I have to agree with Mr. Magoo. I don't think anyone has ever said that a single person does all of those things, just that a single person represents that on the team and has final say. The problem with expanding this to a team without having a clear single person with final say is that you end up with a lot more people involved in the process which hinders communication, which, in turn, hinders collaboration which is at the heart of agile development. If your team isn't collaborating you probably aren't getting very effective results from agile. I've seen this first hand working with a single development team that worked on a product suite. We had a "product owner" for each product within the suite, and it was very confusing for the team to know who to talk to when. Communication was very low and so was collaboration. We changed the model so there was one Product Owner for the team who has the final say and communication and collaboration have greatly improved. The new product owner works very closely with the individuals that were playing that role for each product before as well as with a designer, but the new product owner has the final say and is the single source for questions from the rest of the agile team.

Re: I could be wrong but... by Charles Bradley, Scrum Trainer...

+1

Re: I could be wrong but... by Marko Taipale

Hi Mr Magoo,

"Isn't the concept of a product owner that they have the final say rather than the only say?" I'd think yes.

"Is not the concept of a "PO's team" already embedded in agile?"

Practitioners have implemented different kinds of "PO teams" but the Scrum Guide (that I refer as the definition) does not mention such.

According to my experience PO teams usually are just "collection of POs from various product areas" as demonstrated by Roman rather than what I suggest (problem team). I think there is a real difference since the problem team has more diverse skillset which leads to better products.

You state your assumption that "these people have been following the instructions for tiny teams working on small apps".

I do not know what's your "big" and "small", but here is two examples what I've done:

I have been transitioning an organization into 10+ Scrum teams (maintaining over 60 products on top of two different product platforms) having PO groups and Chief PO (product owners with CPO only - which I think is was not an optimal solution), 140 people in company wide synced sprint plannings, 6 week company wide sprints with full scale company wide CI.

I have also implemented scrumban for a startup which naturally is totally different beast.

That said I think I get the difference of "tiny teams" and "major products" and I am NOT assuming there is a rule for all. In my post I am rather criticizing the "naive" implementations of Single Product Owner model (that I still see in coaching gigs) and offering one real life example to think about. I am also challenging the PO role itself as I think it can (and many times is) just a function - this is especially true in Kanban initiatives where no new roles are established.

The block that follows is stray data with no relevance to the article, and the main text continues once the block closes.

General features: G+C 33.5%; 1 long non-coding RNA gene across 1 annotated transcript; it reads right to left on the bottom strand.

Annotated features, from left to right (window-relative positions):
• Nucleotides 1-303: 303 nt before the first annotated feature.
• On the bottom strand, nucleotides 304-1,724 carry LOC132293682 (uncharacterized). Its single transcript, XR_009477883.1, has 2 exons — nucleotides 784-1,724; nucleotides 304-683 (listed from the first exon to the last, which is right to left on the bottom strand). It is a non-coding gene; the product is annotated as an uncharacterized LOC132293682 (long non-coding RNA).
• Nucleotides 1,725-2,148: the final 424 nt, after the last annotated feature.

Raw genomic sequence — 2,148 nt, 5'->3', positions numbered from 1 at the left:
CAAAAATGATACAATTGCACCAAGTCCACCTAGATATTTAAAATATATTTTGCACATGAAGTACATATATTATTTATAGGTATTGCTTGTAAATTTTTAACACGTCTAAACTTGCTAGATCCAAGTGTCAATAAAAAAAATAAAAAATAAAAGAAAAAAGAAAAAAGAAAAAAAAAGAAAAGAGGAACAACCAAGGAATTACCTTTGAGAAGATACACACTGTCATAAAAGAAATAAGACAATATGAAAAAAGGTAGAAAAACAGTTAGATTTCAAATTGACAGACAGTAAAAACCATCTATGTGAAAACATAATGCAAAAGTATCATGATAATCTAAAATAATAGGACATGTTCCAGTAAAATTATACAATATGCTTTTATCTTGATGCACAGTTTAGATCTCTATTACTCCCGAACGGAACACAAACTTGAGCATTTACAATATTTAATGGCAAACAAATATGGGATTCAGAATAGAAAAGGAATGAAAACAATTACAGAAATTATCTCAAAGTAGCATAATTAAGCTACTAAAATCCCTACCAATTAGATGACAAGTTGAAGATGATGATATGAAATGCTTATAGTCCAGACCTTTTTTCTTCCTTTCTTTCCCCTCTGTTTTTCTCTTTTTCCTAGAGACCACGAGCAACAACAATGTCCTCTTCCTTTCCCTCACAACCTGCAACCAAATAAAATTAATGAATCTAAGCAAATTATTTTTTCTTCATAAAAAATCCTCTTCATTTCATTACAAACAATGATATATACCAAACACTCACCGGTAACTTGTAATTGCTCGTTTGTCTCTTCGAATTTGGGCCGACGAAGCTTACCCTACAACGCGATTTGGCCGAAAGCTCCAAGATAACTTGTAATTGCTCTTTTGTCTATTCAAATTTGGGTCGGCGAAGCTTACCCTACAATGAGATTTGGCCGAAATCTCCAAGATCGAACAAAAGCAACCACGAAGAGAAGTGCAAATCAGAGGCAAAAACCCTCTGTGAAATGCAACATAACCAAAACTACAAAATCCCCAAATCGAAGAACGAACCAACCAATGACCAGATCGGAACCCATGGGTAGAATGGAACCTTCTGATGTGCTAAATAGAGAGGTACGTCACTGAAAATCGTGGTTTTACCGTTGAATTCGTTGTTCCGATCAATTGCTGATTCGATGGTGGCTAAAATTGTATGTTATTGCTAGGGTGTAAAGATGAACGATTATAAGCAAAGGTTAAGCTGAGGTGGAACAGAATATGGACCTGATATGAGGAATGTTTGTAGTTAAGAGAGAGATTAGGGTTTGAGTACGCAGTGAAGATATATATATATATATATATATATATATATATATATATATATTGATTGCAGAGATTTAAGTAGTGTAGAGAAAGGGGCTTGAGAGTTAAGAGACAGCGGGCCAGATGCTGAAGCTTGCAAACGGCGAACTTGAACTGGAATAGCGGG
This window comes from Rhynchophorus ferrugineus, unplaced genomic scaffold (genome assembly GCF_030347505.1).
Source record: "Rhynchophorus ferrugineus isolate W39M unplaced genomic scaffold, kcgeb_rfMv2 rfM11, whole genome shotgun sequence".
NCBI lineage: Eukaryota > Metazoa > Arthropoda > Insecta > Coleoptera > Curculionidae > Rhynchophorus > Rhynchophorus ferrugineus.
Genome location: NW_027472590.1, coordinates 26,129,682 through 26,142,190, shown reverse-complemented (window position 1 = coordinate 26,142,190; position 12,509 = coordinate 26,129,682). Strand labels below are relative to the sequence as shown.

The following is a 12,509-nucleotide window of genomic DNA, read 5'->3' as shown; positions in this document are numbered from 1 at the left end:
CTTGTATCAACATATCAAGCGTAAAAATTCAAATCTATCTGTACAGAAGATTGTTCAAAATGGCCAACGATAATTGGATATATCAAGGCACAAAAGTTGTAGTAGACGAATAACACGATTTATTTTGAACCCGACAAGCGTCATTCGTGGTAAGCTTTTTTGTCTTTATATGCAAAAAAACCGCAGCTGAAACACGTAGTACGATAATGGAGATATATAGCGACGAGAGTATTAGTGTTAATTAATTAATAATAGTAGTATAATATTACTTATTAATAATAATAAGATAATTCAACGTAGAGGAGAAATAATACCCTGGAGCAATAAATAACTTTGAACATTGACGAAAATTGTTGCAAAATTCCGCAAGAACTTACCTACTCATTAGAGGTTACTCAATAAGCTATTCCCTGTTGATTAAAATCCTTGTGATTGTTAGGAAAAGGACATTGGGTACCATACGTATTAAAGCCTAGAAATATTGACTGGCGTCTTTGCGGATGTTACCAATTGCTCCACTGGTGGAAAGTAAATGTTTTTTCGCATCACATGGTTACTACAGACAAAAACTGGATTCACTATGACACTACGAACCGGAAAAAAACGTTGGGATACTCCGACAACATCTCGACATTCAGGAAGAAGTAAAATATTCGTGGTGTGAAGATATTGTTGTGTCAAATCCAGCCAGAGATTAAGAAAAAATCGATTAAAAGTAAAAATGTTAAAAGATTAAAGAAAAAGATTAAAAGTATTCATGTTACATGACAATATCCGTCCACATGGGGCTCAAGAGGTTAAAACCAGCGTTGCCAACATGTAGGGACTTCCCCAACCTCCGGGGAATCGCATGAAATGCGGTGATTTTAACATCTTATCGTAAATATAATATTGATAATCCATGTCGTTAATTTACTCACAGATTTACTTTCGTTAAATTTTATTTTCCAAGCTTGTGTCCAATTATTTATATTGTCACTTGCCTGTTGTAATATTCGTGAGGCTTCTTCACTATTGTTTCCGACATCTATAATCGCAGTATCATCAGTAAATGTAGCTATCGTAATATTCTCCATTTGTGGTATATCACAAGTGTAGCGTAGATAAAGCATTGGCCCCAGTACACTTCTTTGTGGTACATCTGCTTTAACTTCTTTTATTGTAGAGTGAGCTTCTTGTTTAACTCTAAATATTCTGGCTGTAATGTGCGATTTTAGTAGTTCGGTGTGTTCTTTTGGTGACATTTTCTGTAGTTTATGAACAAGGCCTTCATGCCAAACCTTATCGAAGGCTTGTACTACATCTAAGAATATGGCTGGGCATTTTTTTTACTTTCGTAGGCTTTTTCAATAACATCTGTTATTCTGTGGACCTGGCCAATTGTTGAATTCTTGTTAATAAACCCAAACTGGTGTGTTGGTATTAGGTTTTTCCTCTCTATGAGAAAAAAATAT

I think we should share real life implementations (withing a context) more in order to learn from each other instead referring to ambigious "PO group".

Also feel free to comment the blog post :)

Re: I could be wrong but... by Marko Taipale

"The problem with expanding this to a team without having a clear single person with final say is that you end up with a lot more people involved in the process which hinders communication, which, in turn, hinders collaboration which is at the heart of agile development."

I think you are confusing having "single person" with "having a lead". I think it is perfectly ok to have single person to have final say (that I also have stated in the comments of my blog post). However I disagree that one person makes the communication MORE effective or the process more collaborative.

Practically speaking I think great products needs more than product vision and BL items to be communicated over to the "team" - for instance the user experience vision and acrhitecture vision. Single PO as the "communicator" of these elements is a bottleneck and often does not have the skillset nor the knowledge to communicate these elements properly. Naturally "single PO" can facilitate the communication / delegate but then again PO becomes bottleneck due to lack of time to "do it all" (customer development, stakeholder engagement, BL management, communication facilitiation, team support...).

If the model you describe here has worked for you then I am happy for you and encourage you to continue that track.

Split into tactical and strategic decisions by Thomas Karlsson

I agree that there are some real issues with the one Product Owner.
In some settings it just won't work to have a single person being responsible for all decisions.
I believe sometimes it is necessary to distinguish between tactical and strategic decisions. Tactical decisions should always be taken by one single person. Strategic decisions might be taken in a larger group.
This should fit both with CPO / PO hierarchy and with business-facing / team-facing solutions advocated by some.
Here are my thoughts on the topic:
agile-management.com/wordpress/product-owner-is...